While he noted there will be knock-on effects from any UK downturn in trade with continental Europe, he argued that these will be limited by the fact that UK trading forms only a small part of continental European gross domestic product.
Gallagher sees Brexit as “an asymmetric shock with the UK at the centre.”
“Continental European businesses may also behave more cautiously in their investment decision making due to higher levels of uncertainty, but we think these will be materially less than any uncertainty issues evident in UK business investment decision making over the next while,” he explained.
He does not claim that Europe has no concerns on the economic front however, but argues that these are well understood already.
“There are of course still issues to work through in the continental European economies, such as the state of the Italian banking system, but this does not represent a change per se in what we already knew,” Gallagher said.
“Unless something goes dramatically wrong in continental Europe from here, we think this is primarily a UK issue and that has definite implications for how we approach our investments. The factors that we will have to monitor are: when does the UK activate Article 50 and, indeed who has the power to do it?; how pragmatic will the prime minister be in their negotiating stance?; and what is the reaction of the broad policymaking establishment in the EU-27 and what negotiating stance do they take?”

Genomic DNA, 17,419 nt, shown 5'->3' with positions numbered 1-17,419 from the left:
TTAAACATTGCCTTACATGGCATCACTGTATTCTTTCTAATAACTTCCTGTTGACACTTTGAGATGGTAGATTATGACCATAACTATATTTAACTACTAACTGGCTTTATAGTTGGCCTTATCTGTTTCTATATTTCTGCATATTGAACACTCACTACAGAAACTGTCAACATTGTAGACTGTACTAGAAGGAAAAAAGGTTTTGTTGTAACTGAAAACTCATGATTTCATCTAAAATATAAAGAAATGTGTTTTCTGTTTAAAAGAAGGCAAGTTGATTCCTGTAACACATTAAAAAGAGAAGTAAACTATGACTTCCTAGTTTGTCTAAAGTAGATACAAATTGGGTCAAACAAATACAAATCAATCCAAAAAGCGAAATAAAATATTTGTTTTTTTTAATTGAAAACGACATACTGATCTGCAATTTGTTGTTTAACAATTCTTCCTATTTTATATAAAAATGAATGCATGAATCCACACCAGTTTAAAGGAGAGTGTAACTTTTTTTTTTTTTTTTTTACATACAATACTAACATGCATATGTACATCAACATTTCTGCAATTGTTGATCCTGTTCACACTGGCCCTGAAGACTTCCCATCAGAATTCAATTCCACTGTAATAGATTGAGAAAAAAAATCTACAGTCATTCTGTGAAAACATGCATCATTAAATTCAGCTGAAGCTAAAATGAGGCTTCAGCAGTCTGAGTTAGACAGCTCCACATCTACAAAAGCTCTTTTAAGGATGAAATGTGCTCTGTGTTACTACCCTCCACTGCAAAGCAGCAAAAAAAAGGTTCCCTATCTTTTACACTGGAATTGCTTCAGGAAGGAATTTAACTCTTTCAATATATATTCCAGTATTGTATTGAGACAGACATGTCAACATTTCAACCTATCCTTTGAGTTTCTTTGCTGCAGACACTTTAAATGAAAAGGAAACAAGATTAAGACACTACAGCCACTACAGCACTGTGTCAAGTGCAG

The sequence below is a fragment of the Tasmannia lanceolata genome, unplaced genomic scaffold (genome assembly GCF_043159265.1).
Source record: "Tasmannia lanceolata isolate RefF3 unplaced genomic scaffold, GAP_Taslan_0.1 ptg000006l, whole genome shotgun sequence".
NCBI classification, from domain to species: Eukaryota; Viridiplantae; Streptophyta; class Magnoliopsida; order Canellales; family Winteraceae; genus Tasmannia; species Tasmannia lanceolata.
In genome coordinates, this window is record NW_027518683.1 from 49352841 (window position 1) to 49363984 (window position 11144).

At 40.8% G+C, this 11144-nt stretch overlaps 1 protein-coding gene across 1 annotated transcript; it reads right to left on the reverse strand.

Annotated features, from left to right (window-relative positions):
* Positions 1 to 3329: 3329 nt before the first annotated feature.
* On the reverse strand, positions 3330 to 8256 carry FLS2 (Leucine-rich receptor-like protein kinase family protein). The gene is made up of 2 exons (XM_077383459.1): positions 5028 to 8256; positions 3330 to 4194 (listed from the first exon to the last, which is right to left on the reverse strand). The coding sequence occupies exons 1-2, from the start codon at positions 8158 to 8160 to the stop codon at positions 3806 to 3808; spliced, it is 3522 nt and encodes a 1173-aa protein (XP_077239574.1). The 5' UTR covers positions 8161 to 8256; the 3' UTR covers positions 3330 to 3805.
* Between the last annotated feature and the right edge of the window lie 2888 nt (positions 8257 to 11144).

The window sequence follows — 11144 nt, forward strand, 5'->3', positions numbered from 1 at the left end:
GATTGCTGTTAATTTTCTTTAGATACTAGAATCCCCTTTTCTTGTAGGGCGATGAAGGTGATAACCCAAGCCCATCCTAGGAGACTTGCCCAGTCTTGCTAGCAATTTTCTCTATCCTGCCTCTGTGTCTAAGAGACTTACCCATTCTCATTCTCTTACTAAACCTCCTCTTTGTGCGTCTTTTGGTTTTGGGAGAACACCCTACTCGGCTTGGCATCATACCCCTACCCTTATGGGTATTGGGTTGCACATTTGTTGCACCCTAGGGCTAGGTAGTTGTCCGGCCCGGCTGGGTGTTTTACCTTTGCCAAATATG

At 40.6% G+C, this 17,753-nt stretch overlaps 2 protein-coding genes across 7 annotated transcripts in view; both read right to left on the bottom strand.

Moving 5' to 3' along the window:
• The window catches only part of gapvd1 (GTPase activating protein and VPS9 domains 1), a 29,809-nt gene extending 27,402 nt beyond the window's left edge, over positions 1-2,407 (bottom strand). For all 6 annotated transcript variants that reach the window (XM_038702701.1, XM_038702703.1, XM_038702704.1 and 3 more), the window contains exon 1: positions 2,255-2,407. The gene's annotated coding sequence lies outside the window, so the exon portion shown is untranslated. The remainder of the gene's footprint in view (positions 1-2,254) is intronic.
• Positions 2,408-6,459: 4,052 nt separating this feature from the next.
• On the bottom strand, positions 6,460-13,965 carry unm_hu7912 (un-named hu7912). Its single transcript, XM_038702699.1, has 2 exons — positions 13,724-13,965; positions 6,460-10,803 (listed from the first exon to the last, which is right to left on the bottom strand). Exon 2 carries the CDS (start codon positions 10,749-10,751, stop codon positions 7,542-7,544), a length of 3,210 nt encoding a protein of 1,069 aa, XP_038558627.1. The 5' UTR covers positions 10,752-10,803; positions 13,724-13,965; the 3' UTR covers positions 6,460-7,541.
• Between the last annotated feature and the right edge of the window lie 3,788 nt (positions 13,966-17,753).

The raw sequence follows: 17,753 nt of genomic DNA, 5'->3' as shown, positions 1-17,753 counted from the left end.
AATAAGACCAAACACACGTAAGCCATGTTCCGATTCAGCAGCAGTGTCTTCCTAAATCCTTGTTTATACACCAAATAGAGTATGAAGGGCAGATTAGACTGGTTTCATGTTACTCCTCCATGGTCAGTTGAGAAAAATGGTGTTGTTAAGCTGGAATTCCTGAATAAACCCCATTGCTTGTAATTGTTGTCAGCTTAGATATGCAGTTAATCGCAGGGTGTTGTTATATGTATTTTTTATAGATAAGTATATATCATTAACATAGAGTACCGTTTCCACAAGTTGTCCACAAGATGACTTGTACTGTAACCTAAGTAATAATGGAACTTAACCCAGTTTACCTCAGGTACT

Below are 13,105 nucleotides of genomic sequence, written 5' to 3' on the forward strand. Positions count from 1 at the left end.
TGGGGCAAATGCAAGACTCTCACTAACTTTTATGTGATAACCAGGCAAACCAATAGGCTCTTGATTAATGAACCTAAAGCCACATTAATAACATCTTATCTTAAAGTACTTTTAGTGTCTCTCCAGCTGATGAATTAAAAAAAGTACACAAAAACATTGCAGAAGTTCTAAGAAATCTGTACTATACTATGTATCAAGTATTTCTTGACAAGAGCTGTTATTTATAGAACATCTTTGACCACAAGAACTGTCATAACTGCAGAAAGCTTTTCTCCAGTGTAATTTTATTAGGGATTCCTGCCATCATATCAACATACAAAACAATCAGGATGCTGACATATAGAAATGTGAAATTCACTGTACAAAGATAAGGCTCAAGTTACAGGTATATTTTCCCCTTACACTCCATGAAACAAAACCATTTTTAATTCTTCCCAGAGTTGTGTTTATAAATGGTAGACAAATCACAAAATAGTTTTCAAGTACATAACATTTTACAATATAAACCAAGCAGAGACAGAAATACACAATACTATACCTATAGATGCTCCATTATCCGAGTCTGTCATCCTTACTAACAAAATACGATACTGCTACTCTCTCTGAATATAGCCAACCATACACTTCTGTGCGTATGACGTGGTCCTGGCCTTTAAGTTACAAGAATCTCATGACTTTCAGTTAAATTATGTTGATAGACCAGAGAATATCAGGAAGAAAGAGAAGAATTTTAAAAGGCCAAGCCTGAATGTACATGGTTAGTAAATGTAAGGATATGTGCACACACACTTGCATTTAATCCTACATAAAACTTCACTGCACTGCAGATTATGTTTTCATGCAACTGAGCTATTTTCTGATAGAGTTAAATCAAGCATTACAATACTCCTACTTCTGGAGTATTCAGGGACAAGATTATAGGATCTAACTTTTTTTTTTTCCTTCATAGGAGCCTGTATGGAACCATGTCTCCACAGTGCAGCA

Gallagher added that GAM believes the key long-term trade-off for the UK may come down to single market access versus freedom of movement of people. While sympathetic to the idea that UK businesses should seek longer-term opportunities outside of Europe in the faster growing parts of the world, the firm believes that exiting the single market without a trade agreement in place would be negative to the UK’s economic prospects for at least a few years and constitutes an act of “self-imposed economic harm.”